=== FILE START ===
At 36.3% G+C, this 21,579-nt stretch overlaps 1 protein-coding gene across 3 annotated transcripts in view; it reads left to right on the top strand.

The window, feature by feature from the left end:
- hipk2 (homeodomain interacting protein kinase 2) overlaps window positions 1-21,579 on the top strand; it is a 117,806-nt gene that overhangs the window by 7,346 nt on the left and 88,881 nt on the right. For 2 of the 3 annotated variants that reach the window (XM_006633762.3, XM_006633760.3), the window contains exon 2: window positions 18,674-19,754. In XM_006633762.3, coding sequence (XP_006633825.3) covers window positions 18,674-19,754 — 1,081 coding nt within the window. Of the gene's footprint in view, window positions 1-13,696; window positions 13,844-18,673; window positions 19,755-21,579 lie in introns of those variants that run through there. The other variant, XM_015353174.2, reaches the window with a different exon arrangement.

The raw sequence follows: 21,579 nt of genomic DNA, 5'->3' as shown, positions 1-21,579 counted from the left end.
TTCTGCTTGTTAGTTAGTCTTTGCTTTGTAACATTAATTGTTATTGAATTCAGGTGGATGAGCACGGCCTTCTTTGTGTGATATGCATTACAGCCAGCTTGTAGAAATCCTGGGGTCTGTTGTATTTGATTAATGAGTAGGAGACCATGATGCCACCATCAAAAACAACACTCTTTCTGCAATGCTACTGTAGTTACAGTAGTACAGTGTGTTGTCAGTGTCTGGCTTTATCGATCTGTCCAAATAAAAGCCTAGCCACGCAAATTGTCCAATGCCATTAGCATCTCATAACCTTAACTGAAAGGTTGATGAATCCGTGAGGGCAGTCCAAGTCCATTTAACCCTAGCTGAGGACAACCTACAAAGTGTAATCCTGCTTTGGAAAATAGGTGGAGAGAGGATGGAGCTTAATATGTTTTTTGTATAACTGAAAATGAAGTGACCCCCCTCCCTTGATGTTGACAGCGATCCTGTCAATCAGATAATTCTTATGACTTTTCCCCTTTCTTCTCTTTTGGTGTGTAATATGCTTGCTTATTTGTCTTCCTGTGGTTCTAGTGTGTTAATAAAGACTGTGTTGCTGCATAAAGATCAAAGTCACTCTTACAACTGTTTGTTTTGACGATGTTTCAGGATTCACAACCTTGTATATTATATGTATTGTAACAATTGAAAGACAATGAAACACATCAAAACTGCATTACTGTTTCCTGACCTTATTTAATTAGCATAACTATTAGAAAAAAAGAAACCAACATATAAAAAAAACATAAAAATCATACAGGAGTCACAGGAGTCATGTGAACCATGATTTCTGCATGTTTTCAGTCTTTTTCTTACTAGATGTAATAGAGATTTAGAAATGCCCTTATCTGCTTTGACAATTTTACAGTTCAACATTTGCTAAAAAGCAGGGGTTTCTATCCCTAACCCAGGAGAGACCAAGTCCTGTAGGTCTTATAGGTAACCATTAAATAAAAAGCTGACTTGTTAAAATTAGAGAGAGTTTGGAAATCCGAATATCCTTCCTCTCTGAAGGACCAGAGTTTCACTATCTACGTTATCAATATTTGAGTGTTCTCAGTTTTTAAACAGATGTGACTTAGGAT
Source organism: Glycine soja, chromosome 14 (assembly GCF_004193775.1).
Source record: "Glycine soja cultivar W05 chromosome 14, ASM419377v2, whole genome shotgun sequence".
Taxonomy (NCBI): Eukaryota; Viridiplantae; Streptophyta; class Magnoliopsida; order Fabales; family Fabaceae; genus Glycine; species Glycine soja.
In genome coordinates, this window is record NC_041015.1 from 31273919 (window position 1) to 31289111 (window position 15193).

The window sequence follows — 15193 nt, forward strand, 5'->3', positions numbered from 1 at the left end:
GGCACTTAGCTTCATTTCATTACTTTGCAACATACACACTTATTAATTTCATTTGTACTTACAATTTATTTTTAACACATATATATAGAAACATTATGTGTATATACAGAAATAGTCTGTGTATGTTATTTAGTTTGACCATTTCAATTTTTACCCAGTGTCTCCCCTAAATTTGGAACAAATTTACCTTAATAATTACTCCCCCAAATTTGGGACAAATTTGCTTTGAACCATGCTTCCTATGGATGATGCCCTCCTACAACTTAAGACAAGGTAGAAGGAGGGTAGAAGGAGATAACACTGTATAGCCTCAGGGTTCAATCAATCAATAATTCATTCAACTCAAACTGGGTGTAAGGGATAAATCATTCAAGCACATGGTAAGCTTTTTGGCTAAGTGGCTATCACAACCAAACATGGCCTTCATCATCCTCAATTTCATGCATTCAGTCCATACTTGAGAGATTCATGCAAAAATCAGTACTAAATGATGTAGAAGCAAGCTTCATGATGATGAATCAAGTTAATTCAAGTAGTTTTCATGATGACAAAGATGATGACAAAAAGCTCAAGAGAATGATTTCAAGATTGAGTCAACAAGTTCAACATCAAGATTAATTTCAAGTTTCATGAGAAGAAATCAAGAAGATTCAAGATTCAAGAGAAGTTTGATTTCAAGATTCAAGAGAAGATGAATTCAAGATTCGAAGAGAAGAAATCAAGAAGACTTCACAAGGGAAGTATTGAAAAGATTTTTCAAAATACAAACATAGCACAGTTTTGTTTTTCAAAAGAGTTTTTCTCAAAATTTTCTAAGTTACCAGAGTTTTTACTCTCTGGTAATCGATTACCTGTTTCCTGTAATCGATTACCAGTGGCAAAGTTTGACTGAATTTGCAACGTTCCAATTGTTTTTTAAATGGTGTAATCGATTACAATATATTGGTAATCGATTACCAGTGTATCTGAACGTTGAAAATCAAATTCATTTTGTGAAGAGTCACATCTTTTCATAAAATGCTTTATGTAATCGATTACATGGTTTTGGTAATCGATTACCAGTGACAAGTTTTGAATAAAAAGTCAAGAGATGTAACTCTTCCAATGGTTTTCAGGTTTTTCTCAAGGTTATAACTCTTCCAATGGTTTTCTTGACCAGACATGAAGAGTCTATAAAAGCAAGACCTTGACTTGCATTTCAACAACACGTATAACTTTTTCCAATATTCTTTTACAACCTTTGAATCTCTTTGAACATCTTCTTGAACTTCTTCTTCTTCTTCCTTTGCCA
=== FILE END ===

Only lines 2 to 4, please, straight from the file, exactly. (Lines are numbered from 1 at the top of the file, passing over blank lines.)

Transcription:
The window, feature by feature from the left end:
- hipk2 (homeodomain interacting protein kinase 2) overlaps window positions 1-21,579 on the top strand; it is a 117,806-nt gene that overhangs the window by 7,346 nt on the left and 88,881 nt on the right. For 2 of the 3 annotated variants that reach the window (XM_006633762.3, XM_006633760.3), the window contains exon 2: window positions 18,674-19,754. In XM_006633762.3, coding sequence (XP_006633825.3) covers window positions 18,674-19,754 — 1,081 coding nt within the window. Of the gene's footprint in view, window positions 1-13,696; window positions 13,844-18,673; window positions 19,755-21,579 lie in introns of those variants that run through there. The other variant, XM_015353174.2, reaches the window with a different exon arrangement.

The raw sequence follows: 21,579 nt of genomic DNA, 5'->3' as shown, positions 1-21,579 counted from the left end.